Everton Independent Research Data


July 2, 1938. Evening Express
An inquiry has been made by “Blue Spot” (Liverpool 8) regarding Everton and the outside right position. He asks; “Now Geldard has gone hat player have Everton for the position?” The first choice naturally, will be Gillick, and the club also has J. Davies and Mercer, Boyes the regular outside left, can also play on the right, and in an emergency could be moved over and Trentham brought in on the left. I know that Everton, however, will sign on anther outside right. If this is not done before the seasons opens rest assured there will be “action” in the early weeks of the season.

July 5, 1938. Evening Express.
By Watcher.
George L. Stevens, former New Brighton and Everton centre-forward who joined Southend in 1933 and later went to Stockport has been transferred to Crewe Alexandra F.C. Stevens, a native of Wallasey, was one of the most consistent goal-scorers in the Northern Section when with New Brighton. He went to Everton at a substantial fee but had only one opportunity with the first team. He played mostly with the Everton Reserves and “A” team.

July 17, 1938. Evening Express
By Pilot
A further stage in the Everton F.C, one-vote-one-share controversy will be reached next Wednesday, when Mr. W. C. Gibbons, a director of the Football Club, and a member of the shareholders, Association, will reply to the circular letter issued last week under the signatures of Messrs W.C. Cuff, C.S. Baxter, A. Gates and T. Percy, members of the majority section of the newly-elected Board of Directors. The circular expressed disagreement with the proposal to after the present voting power of shareholders to one vote for each share held. The present method is for holders of three to twenty shares t have one vote, and for holders of more than twenty to have two votes. The Shareholders Association met last night and decided to hold a further meeting next Wednesday. The circular letter issued by the minority section of the Board was briefly discussed, and the feeling of the meeting was that Mr. Gibbons should make his reply to the letter at a full meeting of shareholders.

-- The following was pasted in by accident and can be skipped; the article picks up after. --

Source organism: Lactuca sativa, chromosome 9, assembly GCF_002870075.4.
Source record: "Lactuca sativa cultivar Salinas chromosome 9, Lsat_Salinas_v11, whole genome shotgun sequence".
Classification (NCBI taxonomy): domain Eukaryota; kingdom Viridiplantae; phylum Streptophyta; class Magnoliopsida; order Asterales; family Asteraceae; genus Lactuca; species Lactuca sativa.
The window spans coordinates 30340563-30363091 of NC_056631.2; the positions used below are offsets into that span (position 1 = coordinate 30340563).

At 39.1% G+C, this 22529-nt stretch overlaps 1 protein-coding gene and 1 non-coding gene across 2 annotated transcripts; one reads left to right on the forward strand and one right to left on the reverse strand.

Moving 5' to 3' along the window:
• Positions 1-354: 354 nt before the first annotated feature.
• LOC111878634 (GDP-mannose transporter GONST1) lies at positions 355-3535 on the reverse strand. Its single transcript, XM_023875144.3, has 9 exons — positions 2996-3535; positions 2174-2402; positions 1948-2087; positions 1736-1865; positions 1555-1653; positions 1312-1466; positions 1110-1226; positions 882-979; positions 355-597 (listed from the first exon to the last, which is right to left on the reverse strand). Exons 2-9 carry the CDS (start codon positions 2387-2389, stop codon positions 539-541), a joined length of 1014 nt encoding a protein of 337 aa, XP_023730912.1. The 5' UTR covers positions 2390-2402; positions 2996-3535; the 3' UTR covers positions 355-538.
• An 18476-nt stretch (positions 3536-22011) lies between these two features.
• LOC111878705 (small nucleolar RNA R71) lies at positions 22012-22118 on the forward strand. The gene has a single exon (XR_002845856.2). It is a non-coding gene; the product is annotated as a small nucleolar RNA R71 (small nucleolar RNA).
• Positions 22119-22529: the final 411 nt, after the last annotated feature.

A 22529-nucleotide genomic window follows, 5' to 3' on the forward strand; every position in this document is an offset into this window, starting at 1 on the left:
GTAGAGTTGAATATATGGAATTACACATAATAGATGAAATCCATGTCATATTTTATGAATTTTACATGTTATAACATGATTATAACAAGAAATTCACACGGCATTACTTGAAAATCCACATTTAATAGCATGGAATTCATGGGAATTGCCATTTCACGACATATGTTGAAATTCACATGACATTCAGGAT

July 26, 1938. The Liverpool Echo
Blackstaff’s Notes